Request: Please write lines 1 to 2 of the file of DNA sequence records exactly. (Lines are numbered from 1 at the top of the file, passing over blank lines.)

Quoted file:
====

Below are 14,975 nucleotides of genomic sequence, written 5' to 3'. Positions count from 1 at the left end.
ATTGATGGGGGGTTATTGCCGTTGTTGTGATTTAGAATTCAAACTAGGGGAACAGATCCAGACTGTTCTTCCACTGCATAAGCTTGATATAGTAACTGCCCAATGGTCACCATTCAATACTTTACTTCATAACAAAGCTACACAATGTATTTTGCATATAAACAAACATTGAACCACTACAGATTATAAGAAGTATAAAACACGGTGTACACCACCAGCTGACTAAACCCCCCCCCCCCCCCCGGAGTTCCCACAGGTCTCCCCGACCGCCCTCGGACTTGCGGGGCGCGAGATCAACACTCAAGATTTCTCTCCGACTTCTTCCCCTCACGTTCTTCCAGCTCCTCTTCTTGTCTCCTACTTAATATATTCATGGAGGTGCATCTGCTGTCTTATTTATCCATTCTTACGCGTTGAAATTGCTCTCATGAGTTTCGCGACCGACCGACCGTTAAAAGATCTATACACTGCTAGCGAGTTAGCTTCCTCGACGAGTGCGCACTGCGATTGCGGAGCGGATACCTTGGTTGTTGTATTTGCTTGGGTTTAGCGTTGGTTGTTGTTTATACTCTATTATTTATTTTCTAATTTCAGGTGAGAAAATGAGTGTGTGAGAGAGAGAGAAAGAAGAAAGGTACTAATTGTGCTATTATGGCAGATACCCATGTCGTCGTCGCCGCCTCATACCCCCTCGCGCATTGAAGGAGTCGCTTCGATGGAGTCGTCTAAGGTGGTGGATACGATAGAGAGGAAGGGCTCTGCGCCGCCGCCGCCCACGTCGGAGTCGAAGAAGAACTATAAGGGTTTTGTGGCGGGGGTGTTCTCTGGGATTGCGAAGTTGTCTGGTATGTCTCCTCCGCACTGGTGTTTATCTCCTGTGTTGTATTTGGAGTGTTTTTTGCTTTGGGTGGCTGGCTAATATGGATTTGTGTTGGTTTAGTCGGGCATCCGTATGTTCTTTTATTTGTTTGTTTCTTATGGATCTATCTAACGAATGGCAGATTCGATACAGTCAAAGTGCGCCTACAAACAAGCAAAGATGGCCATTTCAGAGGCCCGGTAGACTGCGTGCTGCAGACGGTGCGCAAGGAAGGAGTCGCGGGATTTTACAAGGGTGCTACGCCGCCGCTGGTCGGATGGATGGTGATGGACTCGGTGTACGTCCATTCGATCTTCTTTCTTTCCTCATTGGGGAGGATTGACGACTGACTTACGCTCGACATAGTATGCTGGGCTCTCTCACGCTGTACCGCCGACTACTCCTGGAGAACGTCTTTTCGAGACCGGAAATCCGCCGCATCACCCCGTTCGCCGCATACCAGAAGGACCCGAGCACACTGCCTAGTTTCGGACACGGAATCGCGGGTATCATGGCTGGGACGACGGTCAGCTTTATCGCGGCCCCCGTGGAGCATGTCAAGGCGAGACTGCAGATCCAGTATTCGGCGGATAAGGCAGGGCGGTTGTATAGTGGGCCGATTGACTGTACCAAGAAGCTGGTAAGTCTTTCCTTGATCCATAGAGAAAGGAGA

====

Below are 14,975 nucleotides of genomic sequence, written 5' to 3'. Positions count from 1 at the left end.
ATTGATGGGGGGTTATTGCCGTTGTTGTGATTTAGAATTCAAACTAGGGGAACAGATCCAGACTGTTCTTCCACTGCATAAGCTTGATATAGTAACTGCCCAATGGTCACCATTCAATACTTTACTTCATAACAAAGCTACACAATGTATTTTGCATATAAACAAACATTGAACCACTACAGATTATAAGAAGTATAAAACACGGTGTACACCACCAGCTGACTAAACCCCCCCCCCCCCCCCGGAGTTCCCACAGGTCTCCCCGACCGCCCTCGGACTTGCGGGGCGCGAGATCAACACTCAAGATTTCTCTCCGACTTCTTCCCCTCACGTTCTTCCAGCTCCTCTTCTTGTCTCCTACTTAATATATTCATGGAGGTGCATCTGCTGTCTTATTTATCCATTCTTACGCGTTGAAATTGCTCTCATGAGTTTCGCGACCGACCGACCGTTAAAAGATCTATACACTGCTAGCGAGTTAGCTTCCTCGACGAGTGCGCACTGCGATTGCGGAGCGGATACCTTGGTTGTTGTATTTGCTTGGGTTTAGCGTTGGTTGTTGTTTATACTCTATTATTTATTTTCTAATTTCAGGTGAGAAAATGAGTGTGTGAGAGAGAGAGAAAGAAGAAAGGTACTAATTGTGCTATTATGGCAGATACCCATGTCGTCGTCGCCGCCTCATACCCCCTCGCGCATTGAAGGAGTCGCTTCGATGGAGTCGTCTAAGGTGGTGGATACGATAGAGAGGAAGGGCTCTGCGCCGCCGCCGCCCACGTCGGAGTCGAAGAAGAACTATAAGGGTTTTGTGGCGGGGGTGTTCTCTGGGATTGCGAAGTTGTCTGGTATGTCTCCTCCGCACTGGTGTTTATCTCCTGTGTTGTATTTGGAGTGTTTTTTGCTTTGGGTGGCTGGCTAATATGGATTTGTGTTGGTTTAGTCGGGCATCCGTATGTTCTTTTATTTGTTTGTTTCTTATGGATCTATCTAACGAATGGCAGATTCGATACAGTCAAAGTGCGCCTACAAACAAGCAAAGATGGCCATTTCAGAGGCCCGGTAGACTGCGTGCTGCAGACGGTGCGCAAGGAAGGAGTCGCGGGATTTTACAAGGGTGCTACGCCGCCGCTGGTCGGATGGATGGTGATGGACTCGGTGTACGTCCATTCGATCTTCTTTCTTTCCTCATTGGGGAGGATTGACGACTGACTTACGCTCGACATAGTATGCTGGGCTCTCTCACGCTGTACCGCCGACTACTCCTGGAGAACGTCTTTTCGAGACCGGAAATCCGCCGCATCACCCCGTTCGCCGCATACCAGAAGGACCCGAGCACACTGCCTAGTTTCGGACACGGAATCGCGGGTATCATGGCTGGGACGACGGTCAGCTTTATCGCGGCCCCCGTGGAGCATGTCAAGGCGAGACTGCAGATCCAGTATTCGGCGGATAAGGCAGGGCGGTTGTATAGTGGGCCGATTGACTGTACCAAGAAGCTGGTAAGTCTTTCCTTGATCCATAGAGAAAGGAGA